April 6th, 2015
Weight-Loss Programs: Slim Evidence and Thin Results
A new study concludes that some weight-loss programs may be slightly better than other programs but that in the long run none of the programs have been able to show a substantial weight loss over a sustained period. For even the best programs, an editorialist writes, “weight loss is modest and likely below patients’ expectations.”
In a paper published in Annals of Internal Medicine, researchers report on an updated systematic review of studies evaluating weight-loss programs. They looked for U.S. trials involving 31 different programs but were able to find only 45 studies that qualified (and only 39 of these were randomized, controlled trials) involving only 11 of the weight-loss programs. (The 11 programs were Weight Watchers, Jenny Craig, Nutrisystem, Health Management Resources, Medifast, OPTIFAST, Atkins, The Biggest Loser Club, eDiets, Lose It!, and SlimFast.)
The trials that were performed were plagued by numerous shortcomings, including limited duration and followup, high rates of dropouts in people participating in the trials, poor adherence to the diet programs, and a high risk of bias.
As the one-eyed man is king in the land of the blind, only two weight-loss programs, Jenny Craig and Weight Watchers, were able to show even a modest weight loss at one year. Compared to controls, who generally received traditional counseling and education, weight loss was only 2.6% greater for Weight Watchers and 4.9% greater for Jenny Craig. At three months Nutrisystem led to a 3.8% greater weight loss. Very low-calorie programs like Health Management Resources, Medifast, and OPTIFAST resulted in a 4.0% greater short-term weight loss but these losses were attenuated over time. The evidence to evaluate most self-directed programs was weak. Low-carb programs like Atkins had promise but the trials were limited by design problems and bias.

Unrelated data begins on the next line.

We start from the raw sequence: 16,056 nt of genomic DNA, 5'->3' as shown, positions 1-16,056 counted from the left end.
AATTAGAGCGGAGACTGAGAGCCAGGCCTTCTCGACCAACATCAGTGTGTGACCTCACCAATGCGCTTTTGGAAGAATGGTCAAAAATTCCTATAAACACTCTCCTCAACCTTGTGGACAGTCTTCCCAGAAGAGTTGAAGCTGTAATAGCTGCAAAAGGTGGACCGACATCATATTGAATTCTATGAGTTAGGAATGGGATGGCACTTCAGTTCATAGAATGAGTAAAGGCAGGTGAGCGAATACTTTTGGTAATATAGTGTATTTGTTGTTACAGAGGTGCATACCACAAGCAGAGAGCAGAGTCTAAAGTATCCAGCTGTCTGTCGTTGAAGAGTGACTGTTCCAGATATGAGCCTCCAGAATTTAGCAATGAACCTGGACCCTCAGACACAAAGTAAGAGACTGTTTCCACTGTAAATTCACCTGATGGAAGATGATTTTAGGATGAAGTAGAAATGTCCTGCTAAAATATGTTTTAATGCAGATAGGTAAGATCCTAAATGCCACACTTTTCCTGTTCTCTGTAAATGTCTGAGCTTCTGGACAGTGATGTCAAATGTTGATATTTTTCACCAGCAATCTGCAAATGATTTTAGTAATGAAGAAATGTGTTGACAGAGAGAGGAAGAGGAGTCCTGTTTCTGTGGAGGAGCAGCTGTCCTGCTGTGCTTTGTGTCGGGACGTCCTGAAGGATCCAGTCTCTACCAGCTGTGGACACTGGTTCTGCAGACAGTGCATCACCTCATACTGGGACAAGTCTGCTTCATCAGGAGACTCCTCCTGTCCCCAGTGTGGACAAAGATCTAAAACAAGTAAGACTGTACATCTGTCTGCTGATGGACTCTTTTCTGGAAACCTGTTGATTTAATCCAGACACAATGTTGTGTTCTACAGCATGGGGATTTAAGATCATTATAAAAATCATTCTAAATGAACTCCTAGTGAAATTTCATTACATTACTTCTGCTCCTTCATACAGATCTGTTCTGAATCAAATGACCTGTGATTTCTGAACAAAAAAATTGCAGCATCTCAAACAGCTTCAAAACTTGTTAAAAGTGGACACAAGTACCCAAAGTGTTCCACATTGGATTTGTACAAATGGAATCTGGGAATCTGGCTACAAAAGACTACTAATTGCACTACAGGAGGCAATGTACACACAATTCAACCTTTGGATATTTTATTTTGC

In an accompanying editorial, Christina Wee writes that the study “highlights something that researchers in the behavioral weight-management field have known for decades: Structure and intensity of contact are highly correlated with program success. It is unsurprising that highly structured programs with in-person social support, such as Weight Watchers and Jenny Craig, seem more effective in the long term than less structured interventions.”
The study authors concluded with a very modest endorsement of Weight Watchers and Jenny Craig, stating that “clinicians might consider prioritizing referral only for those commercial programs that have a substantial body of evidence showing a consistent, long-term effect.”
But, writes Wee, the weight loss with such programs, including Weight Watchers and Jenny Craig, “is modest and likely below patients’ expectations.” She concludes: “Whether patients value the modest weight loss produced by these programs enough to absorb the financial cost and sustain behavioral change is also unclear.”